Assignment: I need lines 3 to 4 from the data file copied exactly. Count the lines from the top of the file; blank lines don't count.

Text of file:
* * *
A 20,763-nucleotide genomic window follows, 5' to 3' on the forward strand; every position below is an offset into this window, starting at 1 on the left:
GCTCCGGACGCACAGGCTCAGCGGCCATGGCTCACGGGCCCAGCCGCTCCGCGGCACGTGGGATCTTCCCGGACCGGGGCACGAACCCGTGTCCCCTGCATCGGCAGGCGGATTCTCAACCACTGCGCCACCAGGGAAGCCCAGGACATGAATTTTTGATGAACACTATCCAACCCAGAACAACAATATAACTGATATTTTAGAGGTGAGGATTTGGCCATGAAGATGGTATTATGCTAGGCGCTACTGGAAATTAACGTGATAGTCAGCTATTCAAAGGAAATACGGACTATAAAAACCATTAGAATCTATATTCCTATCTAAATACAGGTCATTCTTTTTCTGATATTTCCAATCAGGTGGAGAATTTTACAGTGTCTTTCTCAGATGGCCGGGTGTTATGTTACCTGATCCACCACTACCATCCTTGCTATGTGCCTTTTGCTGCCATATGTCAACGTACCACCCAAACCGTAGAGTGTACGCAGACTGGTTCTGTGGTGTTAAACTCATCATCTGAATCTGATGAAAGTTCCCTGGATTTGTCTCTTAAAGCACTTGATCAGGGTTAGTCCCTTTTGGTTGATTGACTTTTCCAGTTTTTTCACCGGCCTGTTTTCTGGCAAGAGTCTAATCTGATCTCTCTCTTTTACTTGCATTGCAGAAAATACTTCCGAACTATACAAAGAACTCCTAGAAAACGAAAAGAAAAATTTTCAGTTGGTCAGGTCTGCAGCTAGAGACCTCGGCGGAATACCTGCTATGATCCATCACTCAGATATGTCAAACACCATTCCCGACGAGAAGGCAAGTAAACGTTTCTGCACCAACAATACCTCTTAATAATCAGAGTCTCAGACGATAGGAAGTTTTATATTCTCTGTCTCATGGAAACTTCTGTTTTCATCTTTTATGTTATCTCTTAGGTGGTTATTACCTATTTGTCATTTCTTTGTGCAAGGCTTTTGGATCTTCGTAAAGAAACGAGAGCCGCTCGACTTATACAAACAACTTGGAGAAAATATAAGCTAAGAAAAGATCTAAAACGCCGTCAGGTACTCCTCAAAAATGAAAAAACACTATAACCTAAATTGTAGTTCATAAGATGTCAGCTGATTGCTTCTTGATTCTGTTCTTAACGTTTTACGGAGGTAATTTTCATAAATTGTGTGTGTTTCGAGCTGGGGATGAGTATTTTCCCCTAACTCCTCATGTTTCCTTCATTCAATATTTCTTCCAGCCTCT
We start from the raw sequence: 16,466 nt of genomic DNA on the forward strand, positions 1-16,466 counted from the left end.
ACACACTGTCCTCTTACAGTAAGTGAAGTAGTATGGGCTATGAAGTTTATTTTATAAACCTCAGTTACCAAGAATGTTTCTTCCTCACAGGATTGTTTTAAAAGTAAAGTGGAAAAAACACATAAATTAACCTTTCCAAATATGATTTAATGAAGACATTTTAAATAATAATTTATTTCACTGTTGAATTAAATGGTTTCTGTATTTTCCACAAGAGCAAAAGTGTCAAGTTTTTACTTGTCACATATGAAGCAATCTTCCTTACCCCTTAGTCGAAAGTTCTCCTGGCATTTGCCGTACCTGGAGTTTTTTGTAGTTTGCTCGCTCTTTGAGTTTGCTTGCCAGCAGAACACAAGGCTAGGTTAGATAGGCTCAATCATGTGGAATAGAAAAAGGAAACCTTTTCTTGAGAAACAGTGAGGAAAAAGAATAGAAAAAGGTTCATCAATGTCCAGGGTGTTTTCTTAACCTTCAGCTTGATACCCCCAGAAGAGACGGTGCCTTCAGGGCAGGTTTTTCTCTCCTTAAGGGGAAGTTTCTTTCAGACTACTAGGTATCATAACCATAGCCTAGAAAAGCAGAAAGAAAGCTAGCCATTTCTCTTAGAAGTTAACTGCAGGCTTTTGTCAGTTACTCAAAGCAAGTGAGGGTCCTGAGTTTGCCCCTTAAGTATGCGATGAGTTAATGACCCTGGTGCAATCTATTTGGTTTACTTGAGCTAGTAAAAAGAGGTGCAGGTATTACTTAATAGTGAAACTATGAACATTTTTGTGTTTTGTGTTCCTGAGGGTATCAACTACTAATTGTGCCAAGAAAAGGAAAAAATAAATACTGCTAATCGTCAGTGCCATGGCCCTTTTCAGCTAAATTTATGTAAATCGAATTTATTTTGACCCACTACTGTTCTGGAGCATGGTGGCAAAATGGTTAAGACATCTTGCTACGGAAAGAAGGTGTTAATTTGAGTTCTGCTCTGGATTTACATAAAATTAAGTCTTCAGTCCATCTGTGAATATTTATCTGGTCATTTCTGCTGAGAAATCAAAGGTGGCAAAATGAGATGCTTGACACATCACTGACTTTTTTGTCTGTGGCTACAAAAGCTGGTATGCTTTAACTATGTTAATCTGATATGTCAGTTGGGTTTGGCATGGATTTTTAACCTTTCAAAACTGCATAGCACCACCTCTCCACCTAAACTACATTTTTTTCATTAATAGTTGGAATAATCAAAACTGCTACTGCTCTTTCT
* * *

We start from the raw sequence: 16,466 nt of genomic DNA on the forward strand, positions 1-16,466 counted from the left end.
ACACACTGTCCTCTTACAGTAAGTGAAGTAGTATGGGCTATGAAGTTTATTTTATAAACCTCAGTTACCAAGAATGTTTCTTCCTCACAGGATTGTTTTAAAAGTAAAGTGGAAAAAACACATAAATTAACCTTTCCAAATATGATTTAATGAAGACATTTTAAATAATAATTTATTTCACTGTTGAATTAAATGGTTTCTGTATTTTCCACAAGAGCAAAAGTGTCAAGTTTTTACTTGTCACATATGAAGCAATCTTCCTTACCCCTTAGTCGAAAGTTCTCCTGGCATTTGCCGTACCTGGAGTTTTTTGTAGTTTGCTCGCTCTTTGAGTTTGCTTGCCAGCAGAACACAAGGCTAGGTTAGATAGGCTCAATCATGTGGAATAGAAAAAGGAAACCTTTTCTTGAGAAACAGTGAGGAAAAAGAATAGAAAAAGGTTCATCAATGTCCAGGGTGTTTTCTTAACCTTCAGCTTGATACCCCCAGAAGAGACGGTGCCTTCAGGGCAGGTTTTTCTCTCCTTAAGGGGAAGTTTCTTTCAGACTACTAGGTATCATAACCATAGCCTAGAAAAGCAGAAAGAAAGCTAGCCATTTCTCTTAGAAGTTAACTGCAGGCTTTTGTCAGTTACTCAAAGCAAGTGAGGGTCCTGAGTTTGCCCCTTAAGTATGCGATGAGTTAATGACCCTGGTGCAATCTATTTGGTTTACTTGAGCTAGTAAAAAGAGGTGCAGGTATTACTTAATAGTGAAACTATGAACATTTTTGTGTTTTGTGTTCCTGAGGGTATCAACTACTAATTGTGCCAAGAAAAGGAAAAAATAAATACTGCTAATCGTCAGTGCCATGGCCCTTTTCAGCTAAATTTATGTAAATCGAATTTATTTTGACCCACTACTGTTCTGGAGCATGGTGGCAAAATGGTTAAGACATCTTGCTACGGAAAGAAGGTGTTAATTTGAGTTCTGCTCTGGATTTACATAAAATTAAGTCTTCAGTCCATCTGTGAATATTTATCTGGTCATTTCTGCTGAGAAATCAAAGGTGGCAAAATGAGATGCTTGACACATCACTGACTTTTTTGTCTGTGGCTACAAAAGCTGGTATGCTTTAACTATGTTAATCTGATATGTCAGTTGGGTTTGGCATGGATTTTTAACCTTTCAAAACTGCATAGCACCACCTCTCCACCTAAACTACATTTTTTTCATTAATAGTTGGAATAATCAAAACTGCTACTGCTCTTTCT